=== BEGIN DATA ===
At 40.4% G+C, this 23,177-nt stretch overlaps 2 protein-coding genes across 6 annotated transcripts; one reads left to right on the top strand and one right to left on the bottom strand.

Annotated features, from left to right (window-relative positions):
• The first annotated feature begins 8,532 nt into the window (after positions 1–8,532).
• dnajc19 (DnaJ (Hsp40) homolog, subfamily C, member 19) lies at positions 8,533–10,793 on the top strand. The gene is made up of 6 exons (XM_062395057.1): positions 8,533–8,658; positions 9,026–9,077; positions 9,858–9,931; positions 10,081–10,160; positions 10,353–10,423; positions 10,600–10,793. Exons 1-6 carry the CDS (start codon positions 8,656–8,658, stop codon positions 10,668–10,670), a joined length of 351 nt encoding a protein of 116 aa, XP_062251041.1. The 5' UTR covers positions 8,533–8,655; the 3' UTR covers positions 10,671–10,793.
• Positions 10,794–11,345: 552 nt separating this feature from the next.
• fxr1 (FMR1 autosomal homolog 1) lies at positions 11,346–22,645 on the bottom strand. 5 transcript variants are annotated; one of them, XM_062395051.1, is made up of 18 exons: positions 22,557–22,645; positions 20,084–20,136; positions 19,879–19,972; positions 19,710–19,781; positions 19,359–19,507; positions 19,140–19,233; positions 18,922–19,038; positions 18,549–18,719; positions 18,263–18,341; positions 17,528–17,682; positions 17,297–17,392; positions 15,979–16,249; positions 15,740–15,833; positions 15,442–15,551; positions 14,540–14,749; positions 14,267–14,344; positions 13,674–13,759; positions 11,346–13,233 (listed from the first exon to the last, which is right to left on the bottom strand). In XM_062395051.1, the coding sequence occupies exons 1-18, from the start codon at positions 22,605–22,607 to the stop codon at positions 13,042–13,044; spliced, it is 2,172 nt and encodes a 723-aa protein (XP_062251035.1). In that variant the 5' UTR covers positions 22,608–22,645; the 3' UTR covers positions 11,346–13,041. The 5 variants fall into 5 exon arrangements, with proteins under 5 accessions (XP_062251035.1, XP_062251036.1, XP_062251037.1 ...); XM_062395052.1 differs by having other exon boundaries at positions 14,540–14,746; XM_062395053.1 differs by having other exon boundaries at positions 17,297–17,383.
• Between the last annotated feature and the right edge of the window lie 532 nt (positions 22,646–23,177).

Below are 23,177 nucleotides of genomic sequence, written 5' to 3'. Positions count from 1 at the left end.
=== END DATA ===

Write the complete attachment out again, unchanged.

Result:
At 40.4% G+C, this 23,177-nt stretch overlaps 2 protein-coding genes across 6 annotated transcripts; one reads left to right on the top strand and one right to left on the bottom strand.

Annotated features, from left to right (window-relative positions):
• The first annotated feature begins 8,532 nt into the window (after positions 1–8,532).
• dnajc19 (DnaJ (Hsp40) homolog, subfamily C, member 19) lies at positions 8,533–10,793 on the top strand. The gene is made up of 6 exons (XM_062395057.1): positions 8,533–8,658; positions 9,026–9,077; positions 9,858–9,931; positions 10,081–10,160; positions 10,353–10,423; positions 10,600–10,793. Exons 1-6 carry the CDS (start codon positions 8,656–8,658, stop codon positions 10,668–10,670), a joined length of 351 nt encoding a protein of 116 aa, XP_062251041.1. The 5' UTR covers positions 8,533–8,655; the 3' UTR covers positions 10,671–10,793.
• Positions 10,794–11,345: 552 nt separating this feature from the next.
• fxr1 (FMR1 autosomal homolog 1) lies at positions 11,346–22,645 on the bottom strand. 5 transcript variants are annotated; one of them, XM_062395051.1, is made up of 18 exons: positions 22,557–22,645; positions 20,084–20,136; positions 19,879–19,972; positions 19,710–19,781; positions 19,359–19,507; positions 19,140–19,233; positions 18,922–19,038; positions 18,549–18,719; positions 18,263–18,341; positions 17,528–17,682; positions 17,297–17,392; positions 15,979–16,249; positions 15,740–15,833; positions 15,442–15,551; positions 14,540–14,749; positions 14,267–14,344; positions 13,674–13,759; positions 11,346–13,233 (listed from the first exon to the last, which is right to left on the bottom strand). In XM_062395051.1, the coding sequence occupies exons 1-18, from the start codon at positions 22,605–22,607 to the stop codon at positions 13,042–13,044; spliced, it is 2,172 nt and encodes a 723-aa protein (XP_062251035.1). In that variant the 5' UTR covers positions 22,608–22,645; the 3' UTR covers positions 11,346–13,041. The 5 variants fall into 5 exon arrangements, with proteins under 5 accessions (XP_062251035.1, XP_062251036.1, XP_062251037.1 ...); XM_062395052.1 differs by having other exon boundaries at positions 14,540–14,746; XM_062395053.1 differs by having other exon boundaries at positions 17,297–17,383.
• Between the last annotated feature and the right edge of the window lie 532 nt (positions 22,646–23,177).

Below are 23,177 nucleotides of genomic sequence, written 5' to 3'. Positions count from 1 at the left end.